- When a privacy breach is identified by an internal or external source, contact the appropriate area to respond to the breach;
- Provide advice on appropriate steps to take to respond to the breach;
- Report the privacy breach to key persons including the Director of Education or designate and, if necessary, to law enforcement; and
- Evaluate effectiveness of response to the breach and implement improvement as necessary.
Step 2 – Contain
- Identify the scope of the breach and contain it (e.g., retrieve the hard copies of any personal information that has been disclosed, determine if the breach would allow
unauthorized access to any other personal information [e.g., electronic information system], change passwords and identification numbers and/or temporarily shut down the system if necessary to contain the breach);
- Document the breach and containment activities;
- Develop briefing materials; and
- Brief the accountable decision maker, senior management, and key persons on the privacy breach and how it is being managed.
Step 3 – Investigate
Once the privacy breach is contained:
- Conduct an investigation with the involvement of other parties as necessary:
- Identify and analyze the events that led to the privacy breach;
- Evaluate what was done to contain it; and
- Recommend remedial action so future breaches do not occur.
- Document the results of internal investigation and use the privacy breach checklist for record keeping, including:
- background and scope of the investigation;
- legislative implications;
- how the assessment was conducted;
- source and cause of the breach;
- inventory of the systems and programs affected by the breach;
- determination of the effectiveness of existing security and privacy policies, procedures, and practices;
- evaluation of the effectiveness of the Ontario school board’s/authority’s response to the breach;
- findings including a chronology of events and recommendations of remedial actions; and
- the reported impact of the privacy breach on those individuals whose privacy was compromised.
Step 4 – Notify (Step 3 and Step 4 may happen concurrently)
- Notify, as required, the individuals whose personal information was disclosed. The purpose of providing notice of a privacy breach to the individuals whose personal
information was involved in the incident is to provide them with information about:
- what happened;
- the nature of potential or actual risks or harm;
- what mitigating actions the board is taking;
- appropriate action for individuals to take to protect themselves against harm.
The following factors should be considered when determining whether notification is required:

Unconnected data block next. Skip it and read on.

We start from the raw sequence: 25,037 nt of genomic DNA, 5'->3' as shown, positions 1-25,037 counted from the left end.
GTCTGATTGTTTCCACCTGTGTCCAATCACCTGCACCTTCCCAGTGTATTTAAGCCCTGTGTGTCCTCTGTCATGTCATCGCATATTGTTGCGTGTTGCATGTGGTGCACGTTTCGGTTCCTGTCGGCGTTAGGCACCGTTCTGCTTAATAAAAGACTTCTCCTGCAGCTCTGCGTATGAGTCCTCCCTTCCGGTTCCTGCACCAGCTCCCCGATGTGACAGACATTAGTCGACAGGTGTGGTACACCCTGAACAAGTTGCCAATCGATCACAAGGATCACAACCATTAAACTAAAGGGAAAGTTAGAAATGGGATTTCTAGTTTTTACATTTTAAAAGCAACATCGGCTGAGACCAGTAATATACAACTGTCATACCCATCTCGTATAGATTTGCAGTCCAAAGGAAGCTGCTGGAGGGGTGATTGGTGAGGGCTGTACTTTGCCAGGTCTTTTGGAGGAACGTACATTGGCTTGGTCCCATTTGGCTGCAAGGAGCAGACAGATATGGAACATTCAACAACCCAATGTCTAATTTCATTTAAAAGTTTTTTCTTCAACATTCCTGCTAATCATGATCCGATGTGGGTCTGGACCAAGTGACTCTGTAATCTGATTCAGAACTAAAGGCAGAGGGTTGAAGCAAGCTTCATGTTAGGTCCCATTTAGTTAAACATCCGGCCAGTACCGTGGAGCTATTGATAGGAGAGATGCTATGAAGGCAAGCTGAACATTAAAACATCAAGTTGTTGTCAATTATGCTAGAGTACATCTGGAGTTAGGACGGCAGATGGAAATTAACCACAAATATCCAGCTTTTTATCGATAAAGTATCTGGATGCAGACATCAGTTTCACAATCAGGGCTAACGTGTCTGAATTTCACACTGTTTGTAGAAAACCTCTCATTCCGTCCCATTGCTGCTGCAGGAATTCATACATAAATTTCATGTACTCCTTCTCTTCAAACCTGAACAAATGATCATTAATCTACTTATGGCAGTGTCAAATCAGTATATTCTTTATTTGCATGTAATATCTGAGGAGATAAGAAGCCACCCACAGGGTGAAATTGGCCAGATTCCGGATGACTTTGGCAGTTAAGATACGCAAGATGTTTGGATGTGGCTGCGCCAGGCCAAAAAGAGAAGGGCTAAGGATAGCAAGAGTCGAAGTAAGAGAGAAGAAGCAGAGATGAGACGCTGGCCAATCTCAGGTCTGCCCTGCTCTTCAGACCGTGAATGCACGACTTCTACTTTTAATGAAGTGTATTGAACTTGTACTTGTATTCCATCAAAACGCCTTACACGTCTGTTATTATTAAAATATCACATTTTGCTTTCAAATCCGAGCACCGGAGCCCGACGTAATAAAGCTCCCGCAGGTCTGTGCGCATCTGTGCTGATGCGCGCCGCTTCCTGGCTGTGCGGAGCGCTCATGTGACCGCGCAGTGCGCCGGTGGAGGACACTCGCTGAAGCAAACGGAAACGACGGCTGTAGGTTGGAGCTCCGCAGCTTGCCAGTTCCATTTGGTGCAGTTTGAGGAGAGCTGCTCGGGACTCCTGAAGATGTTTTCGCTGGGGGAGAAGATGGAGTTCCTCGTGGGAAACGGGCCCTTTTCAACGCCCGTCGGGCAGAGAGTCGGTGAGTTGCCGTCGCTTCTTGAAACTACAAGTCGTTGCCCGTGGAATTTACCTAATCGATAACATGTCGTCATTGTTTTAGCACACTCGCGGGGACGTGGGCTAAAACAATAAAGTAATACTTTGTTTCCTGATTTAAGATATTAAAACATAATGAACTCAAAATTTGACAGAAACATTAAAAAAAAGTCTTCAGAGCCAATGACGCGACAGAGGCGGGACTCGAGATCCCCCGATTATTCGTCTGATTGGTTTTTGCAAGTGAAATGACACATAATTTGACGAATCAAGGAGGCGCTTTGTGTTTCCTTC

- Risk of Identity Theft
Is there a risk of identity theft or other fraud in your Ontario school board/authority? How reasonable is the risk? Identity theft is a concern if the breach includes unencrypted information such as names in conjunction with social insurance numbers, credit card numbers, driver’s license numbers, personal health numbers, debit card numbers with password information, or any other information that can be used for fraud by third parties (e.g., financial).
- Risk of Physical Harm
Does the loss or theft of information place any individual at risk of physical harm, stalking, or harassment?
- Risk of Hurt, Humiliation, or Damage to Reputation
Could the loss or theft of information lead to hurt, humiliation, or damage to an individual’s reputation? This type of harm can occur with the loss or theft of information
such as mental health records, medical records, or disciplinary records.
- Risk of Loss of Business or Employment Opportunities
Could the loss or theft of information result in damage to an individual’s reputation, affecting their business or employment opportunities?
Step 5 – Implement Change
When determining what changes and remedial actions need to be implemented, consider whether it is necessary to:
- review the relevant information management systems to enhance compliance with privacy legislation;
- amend or reinforce the existing policies, procedures, and practices for managing and safeguarding personal information;
- develop and implement new security or privacy measures, if required;
- review employee training on legislative requirements, security and privacy policies, procedures, and practices to reduce potential or future breaches, and strengthen as
- test and evaluate remedial actions to determine if they have been implemented correctly and if policies, procedures, and practices need to be modified.
Appendix A - RESPONDING TO A SUSPECTED PRIVACY BREACH
Privacy is…….…the right to control access to your personal information, and the right to decide what and how much information you give to others, who it is shared with, and for what purposes.
A PRIVACY BREACH occurs when……..personal information is collected, used, disclosed, retained or destroyed in a manner that does not meet privacy requirements set out in the federal and provincial privacy legislation.
Examples of privacy breaches may include, but are not limited to: memory key/jump drive left in a public area containing student data; laptop lost or stolen containing student records on the hard drive; documents containing student or employee personal information left unattended on a photocopier; reports containing employee personal information found un-shredded in recycle bins or garbage bins; confidential documents left in public view on an employee’s desk or other publicly accessible area.
If you suspect a PRIVACY BREACH has occurred, YOU are encouraged to:
…..notify your Supervisor immediately or, in their absence, the School Board’s Freedom of Information Coordinator at 519-527-0111 Ext 111; …..contain, if possible, the suspected breach by delaying or stopping the process or activity involving the exposure or mishandling of student or employee personal information.
Revised June 2015